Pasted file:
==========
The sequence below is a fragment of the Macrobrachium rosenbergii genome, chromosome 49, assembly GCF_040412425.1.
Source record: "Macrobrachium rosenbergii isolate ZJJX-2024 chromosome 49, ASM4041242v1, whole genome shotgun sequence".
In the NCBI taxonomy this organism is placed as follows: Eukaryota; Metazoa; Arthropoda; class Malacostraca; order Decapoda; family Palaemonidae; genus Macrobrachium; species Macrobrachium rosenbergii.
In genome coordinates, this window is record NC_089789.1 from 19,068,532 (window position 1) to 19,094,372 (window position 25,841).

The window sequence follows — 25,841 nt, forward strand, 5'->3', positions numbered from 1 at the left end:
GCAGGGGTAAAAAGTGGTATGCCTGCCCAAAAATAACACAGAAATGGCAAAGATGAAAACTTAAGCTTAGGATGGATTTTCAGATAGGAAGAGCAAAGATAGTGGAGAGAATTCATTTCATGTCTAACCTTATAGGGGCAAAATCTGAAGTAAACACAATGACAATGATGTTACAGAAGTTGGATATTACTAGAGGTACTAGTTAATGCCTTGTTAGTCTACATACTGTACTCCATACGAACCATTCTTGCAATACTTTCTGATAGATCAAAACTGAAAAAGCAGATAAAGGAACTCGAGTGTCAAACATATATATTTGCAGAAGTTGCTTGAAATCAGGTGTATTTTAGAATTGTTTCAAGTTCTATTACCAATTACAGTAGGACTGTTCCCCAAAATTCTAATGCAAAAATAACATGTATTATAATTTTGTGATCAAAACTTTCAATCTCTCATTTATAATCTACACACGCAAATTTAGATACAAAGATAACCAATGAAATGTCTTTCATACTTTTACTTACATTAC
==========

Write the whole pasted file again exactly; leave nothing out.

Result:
The sequence below is a fragment of the Macrobrachium rosenbergii genome, chromosome 49, assembly GCF_040412425.1.
Source record: "Macrobrachium rosenbergii isolate ZJJX-2024 chromosome 49, ASM4041242v1, whole genome shotgun sequence".
In the NCBI taxonomy this organism is placed as follows: Eukaryota; Metazoa; Arthropoda; class Malacostraca; order Decapoda; family Palaemonidae; genus Macrobrachium; species Macrobrachium rosenbergii.
In genome coordinates, this window is record NC_089789.1 from 19,068,532 (window position 1) to 19,094,372 (window position 25,841).

The window sequence follows — 25,841 nt, forward strand, 5'->3', positions numbered from 1 at the left end:
GCAGGGGTAAAAAGTGGTATGCCTGCCCAAAAATAACACAGAAATGGCAAAGATGAAAACTTAAGCTTAGGATGGATTTTCAGATAGGAAGAGCAAAGATAGTGGAGAGAATTCATTTCATGTCTAACCTTATAGGGGCAAAATCTGAAGTAAACACAATGACAATGATGTTACAGAAGTTGGATATTACTAGAGGTACTAGTTAATGCCTTGTTAGTCTACATACTGTACTCCATACGAACCATTCTTGCAATACTTTCTGATAGATCAAAACTGAAAAAGCAGATAAAGGAACTCGAGTGTCAAACATATATATTTGCAGAAGTTGCTTGAAATCAGGTGTATTTTAGAATTGTTTCAAGTTCTATTACCAATTACAGTAGGACTGTTCCCCAAAATTCTAATGCAAAAATAACATGTATTATAATTTTGTGATCAAAACTTTCAATCTCTCATTTATAATCTACACACGCAAATTTAGATACAAAGATAACCAATGAAATGTCTTTCATACTTTTACTTACATTAC